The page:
Wednesday, January 1, 2014


Happy New Year! Let's start 2014 off with a royal bang...Louis Style! 
For nearly two centuries, 1610 – 1792, the House of Bourbon ruled the courts of France 
and its worlds of fashion and decor. Each King Louis had his own signature style of furnishings and 
decorative arts that defined his time and differentiated his reign from the others. 

Louis, Louis

Do you know your Louis chairs? Learn how to recognize the differences with this Leçon sur Louis.

Louis XIII chair – Late Renaissance Style (1610 – 1643)

Louis XIII succeeded his father Henry IV as king of France and Navarre a few months before his ninth birthday. His mother, Marie de' Medici, acted as regent during his minority. The first King Louis ruled during very tumultuous times. Mismanagement of the kingdom and ceaseless political intrigues by Marie de' Medici and her Italian favorites led the young king to take power in 1617 by exiling his mother and executing her followers, including Concino Concini, the most influential Italian at the French court.

Louis XIII style is best understood as the product of a more conservative and less wealthy time. The emerging middle class fueled the demand for furniture. Many middle class people wanted nice furniture but didn’t live in Paris, hence the French country look began. Rustic pieces reflected city styles, but were made for a more relaxed rural life, such as the trestle table with a thick plateau top and graceful legs. For the first time people expected furniture to be comfortable as well as beautiful, as the concept of a comfortable place to sit and relax was just emerging. Fixed upholstery was one of the great inventions of this period.

Louis XIII furniture featured massive, solid construction with geometric carving. It was sturdy and heavy compared to later styles. Ebony and walnut were popular construction materials. French designers were moving away from the Italian Renaissance to establish a style of their own. Furniture design was more opulent. Cherubs, scrolls, fruit, flowers and foliage were common decorative themes. Other typical design themes were the diamond point, pyramid patterns and large, bun feet on cabinetry. Lathe-turning and moulding techniques also influenced appearance. Turnery might be used for legs or stretchers, and these simple shapes created on a lathe help identify pieces as Louis XIII style.

 Chairs were high back with a round shape or low back and square in shape with elaborately turned legs and stretchers. Leather, tapestries and fine fabrics, such as velvet, were nailed directly to the chair’s wooden framework; seats and backs were padded. The Os de Mouton chair is the most notable example of the era, with legs shaped like those of a lamb.

Set Of 6 Antique French Os de Mouton Dining Chairs. Circa Early 1900's. Walnut.
Chapeau de Gendarme Shaped Back. Back and Seat Upholstered with Nailhead Trim.
Louis XIII Legs
1) Os de Mouton 2) Turning in Salomonique - Spirals 3) Turning in Balustrade - Form Pear
4) Turning in Chain - Succession of Ovoids

Louis XIII Style Chair with High, Rounded Back. Circa 1800's.
Tapestry Upholstered Seat and Back with Nailhead Trim.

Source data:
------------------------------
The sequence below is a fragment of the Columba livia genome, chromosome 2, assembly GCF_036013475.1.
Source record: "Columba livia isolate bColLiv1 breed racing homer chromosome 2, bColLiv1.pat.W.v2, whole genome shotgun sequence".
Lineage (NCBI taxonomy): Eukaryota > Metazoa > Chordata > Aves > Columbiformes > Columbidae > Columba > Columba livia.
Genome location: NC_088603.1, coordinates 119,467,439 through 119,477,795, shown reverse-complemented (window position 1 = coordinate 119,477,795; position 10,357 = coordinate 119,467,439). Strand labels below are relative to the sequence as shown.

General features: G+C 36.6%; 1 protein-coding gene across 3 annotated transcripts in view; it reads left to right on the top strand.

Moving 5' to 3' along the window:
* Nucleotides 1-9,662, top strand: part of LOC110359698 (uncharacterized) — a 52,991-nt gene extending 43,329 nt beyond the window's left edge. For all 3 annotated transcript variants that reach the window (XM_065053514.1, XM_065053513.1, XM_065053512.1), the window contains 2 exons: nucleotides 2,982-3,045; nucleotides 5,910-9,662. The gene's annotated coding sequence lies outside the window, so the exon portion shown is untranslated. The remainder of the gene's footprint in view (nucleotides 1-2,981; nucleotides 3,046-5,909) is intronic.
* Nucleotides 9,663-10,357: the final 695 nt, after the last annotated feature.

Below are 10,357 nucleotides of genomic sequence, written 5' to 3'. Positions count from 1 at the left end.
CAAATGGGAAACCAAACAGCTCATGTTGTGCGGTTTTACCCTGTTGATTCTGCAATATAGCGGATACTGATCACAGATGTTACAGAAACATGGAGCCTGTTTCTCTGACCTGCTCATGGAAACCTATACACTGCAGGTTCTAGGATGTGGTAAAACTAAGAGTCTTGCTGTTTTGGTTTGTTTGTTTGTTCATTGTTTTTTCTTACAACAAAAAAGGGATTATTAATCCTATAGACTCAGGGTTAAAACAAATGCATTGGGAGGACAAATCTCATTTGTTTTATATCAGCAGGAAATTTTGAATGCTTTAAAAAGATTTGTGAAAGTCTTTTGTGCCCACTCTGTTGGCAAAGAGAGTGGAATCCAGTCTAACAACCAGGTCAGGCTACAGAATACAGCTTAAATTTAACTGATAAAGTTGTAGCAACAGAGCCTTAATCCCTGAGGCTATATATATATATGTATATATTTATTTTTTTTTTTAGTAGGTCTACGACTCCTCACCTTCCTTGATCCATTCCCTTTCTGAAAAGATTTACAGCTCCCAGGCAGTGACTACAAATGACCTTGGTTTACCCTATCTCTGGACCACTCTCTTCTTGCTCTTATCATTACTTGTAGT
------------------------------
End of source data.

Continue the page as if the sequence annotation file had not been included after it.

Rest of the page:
Louis XIV chair – Baroque Style (1643 – 1715)

The era of King Louis XIV, the Sun King, marked the definite end of the Renaissance period in France and the beginning of a series of distinct period furniture styles, the first being the enormously 
influential Baroque. Ruling France for 72 years, 3 months and 18 days, his reign is the
 longest of any European monarch to date. It was an age of courtly splendor and grandeur; of rich, massive furniture, well suited to the palace. 

Louis XIV transformed Versailles from a simple hunting lodge used as a secret refuge for his amorous trysts with Louise de la Valliere into the most magnificent palace in the country. By bringing artisans from all over the world to France, Versailles became the focus of his strategy to make France known to the world as a symbol of civilization and pleasure. Louis XIV chose Versailles as the fixed residency of his entire court, forcing them to live there with him. The Palace of Versailles became the official residence for the Kings of France from 1682 until 1790. His power was absolute. It extended to every nuance of French life, from manners to fashion.

During the era of Louis XIV there was a breakthrough in chair construction. Led by artist Charles Le Brun, Paris furniture makers created pieces that were opulent, symmetrical and grandly scaled. Louis XIV set up a furniture industry on the outskirts of Paris for the sole purpose of creating political dominance through artifact. The Louis XIV style is marked by dignity, grandeur, bold effects, lavish but not excessive ornament, and faultless workmanship. Curves were modest, straight lines prominent and elaborate ornamentation reigned supreme. Armchairs were more like thrones with heavy carvings and rich upholstery. The backs of chairs became higher and the seats larger. Most chairs from this period have stretchers. Design motifs backed the king as all powerful, and furniture was interlaced with the "L" initial, fleur de lis, and the sunburst. Other popular motifs include: acanthus leaves, arabesques, musical instruments, human and animal grotesques, sphinxes, griffins and lion’s head and paws. This French king was not only advertising his power over the church in these furniture designs, he was also positioning himself as a semi-deity to his people. Because the furniture was so expensive, very few pieces were produced.